Red Sox: David Price isn’t a fan of new extra-innings rule

Aug 22, 2016; St. Petersburg, FL, USA; Boston Red Sox starting pitcher David Price (24) looks on from the dugout against the Tampa Bay Rays at Tropicana Field. Mandatory Credit: Kim Klement-USA TODAY Sports
Aug 22, 2016; St. Petersburg, FL, USA; Boston Red Sox starting pitcher David Price (24) looks on from the dugout against the Tampa Bay Rays at Tropicana Field. Mandatory Credit: Kim Klement-USA TODAY Sports /

Boston Red Sox starter David Price doesn’t seem fond of the new extra-innings rule being experimented with in the World Baseball Classic.

Baseball has long been a sport of traditionalists that can be reluctant to change. Count Boston Red Sox starter David Price among those who believe that sometimes changes can be taken too far.

At least that seems to be the case when it comes to his views on the Major League Baseball’s plans to experiment with starting extra-innings with a runner on second base. The concept will be introduced in the World Baseball Classic before being tested in the lower levels of the minor leagues this season.

The concept is intended to speed up games that can drag on indefinitely if the score remains tied after nine innings. Not only are these extended games in opposition to MLB’s quest to improve baseball’s pace of play, it also forces teams to burn through their bullpens. The desire to win that one game can tire out a pitching staff to the point that it negatively effects their chances to win the next several games. In some cases when a team has already utilized every available reliever they are forced to put a position player on the mound, which is hardly an ideal way to determine meaningful games.

Credit MLB for being open to exploring new ways to prevent those outcomes, but this plan of starting an inning with a runner in scoring position isn’t sitting well with some players, particularly pitchers. That sentiment was expressed by Price in a Tweet dripping in sarcasm that he posted on Monday during the WBC matchup between Israel and South Korea.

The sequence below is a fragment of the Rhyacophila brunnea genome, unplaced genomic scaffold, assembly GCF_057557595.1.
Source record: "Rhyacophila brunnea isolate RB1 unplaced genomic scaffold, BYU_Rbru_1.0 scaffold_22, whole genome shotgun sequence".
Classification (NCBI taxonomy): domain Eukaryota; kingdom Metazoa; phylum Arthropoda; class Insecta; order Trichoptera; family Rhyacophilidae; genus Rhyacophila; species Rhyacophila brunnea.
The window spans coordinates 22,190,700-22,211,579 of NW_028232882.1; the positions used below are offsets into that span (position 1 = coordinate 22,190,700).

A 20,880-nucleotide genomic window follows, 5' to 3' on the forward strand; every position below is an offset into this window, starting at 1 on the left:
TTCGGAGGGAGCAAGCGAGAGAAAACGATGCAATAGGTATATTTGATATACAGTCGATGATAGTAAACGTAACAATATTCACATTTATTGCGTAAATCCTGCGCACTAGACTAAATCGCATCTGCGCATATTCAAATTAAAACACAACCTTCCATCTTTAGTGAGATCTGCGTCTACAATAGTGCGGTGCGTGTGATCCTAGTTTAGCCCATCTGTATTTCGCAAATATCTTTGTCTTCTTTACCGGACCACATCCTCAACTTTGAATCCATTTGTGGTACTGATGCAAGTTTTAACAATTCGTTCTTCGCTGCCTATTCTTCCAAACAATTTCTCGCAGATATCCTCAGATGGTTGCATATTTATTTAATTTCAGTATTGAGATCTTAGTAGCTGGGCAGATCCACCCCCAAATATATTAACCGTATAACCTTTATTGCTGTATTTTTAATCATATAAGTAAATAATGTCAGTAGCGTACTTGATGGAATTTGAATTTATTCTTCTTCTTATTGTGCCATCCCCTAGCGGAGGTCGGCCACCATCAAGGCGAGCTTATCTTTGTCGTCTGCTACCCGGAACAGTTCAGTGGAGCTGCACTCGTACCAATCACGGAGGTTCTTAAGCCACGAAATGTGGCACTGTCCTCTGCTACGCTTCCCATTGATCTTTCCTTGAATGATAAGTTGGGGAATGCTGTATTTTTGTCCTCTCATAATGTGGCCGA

Price is no stranger to expressing his views on social media, so using his Twitter account as a platform to mock a rule he disagrees with is no surprise.

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He also makes a valid point about whether or not it would count as an earned run against the pitcher if the runner automatically starting the inning on base were to score. After all, it’s not the pitcher’s fault that a runner is already in scoring position when they step on the mound.

It may seem like a relatively minor detail, but in a sport where statistics are so ingrained in how we evaluate players it does matter.

Imagine if Red Sox closer Craig Kimbrel was tagged with a couple of extra losses because the opposing team put down a bunt in extra innings to move a runner to third and followed with a sac fly to win the game. Relievers pitch fewer innings, so a few extra runs allowed can make a significant difference. Boston played in 12 extra-innings games last season, so if that scenario played out for Kimbrel in a few of those games then his modest 3.40 ERA would suddenly be flirting with an unsavory 4.00 mark.

While any individual pitcher is unlikely to be repeatedly victimized by this rule, it wouldn’t take much for this scenario to skew a relievers numbers. The effect this can have on a pitcher’s numbers could be a detriment to the player’s future salary earnings and legacy.

Even if the rule is eventually implemented in MLB, it’s unlikely to have any direct effect on Price given that he would rarely be on the mound in extra innings. However, as a pitcher, he can certainly have a strong opinion on the matter.

The attempt to shorten games by preventing extra-inning affairs from lasting deep into the night is a noble concept, but not without it’s flaws. The benefits are clear, but we can’t overlook the downside of making such a drastic change.

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Price may be taking a humorous tone with his Tweet, but his feedback may open some eyes in the league office to aspects they may not have considered. It doesn’t mean the idea is going away, but perhaps the rule can be tweaked to soften the impact on his fellow pitchers.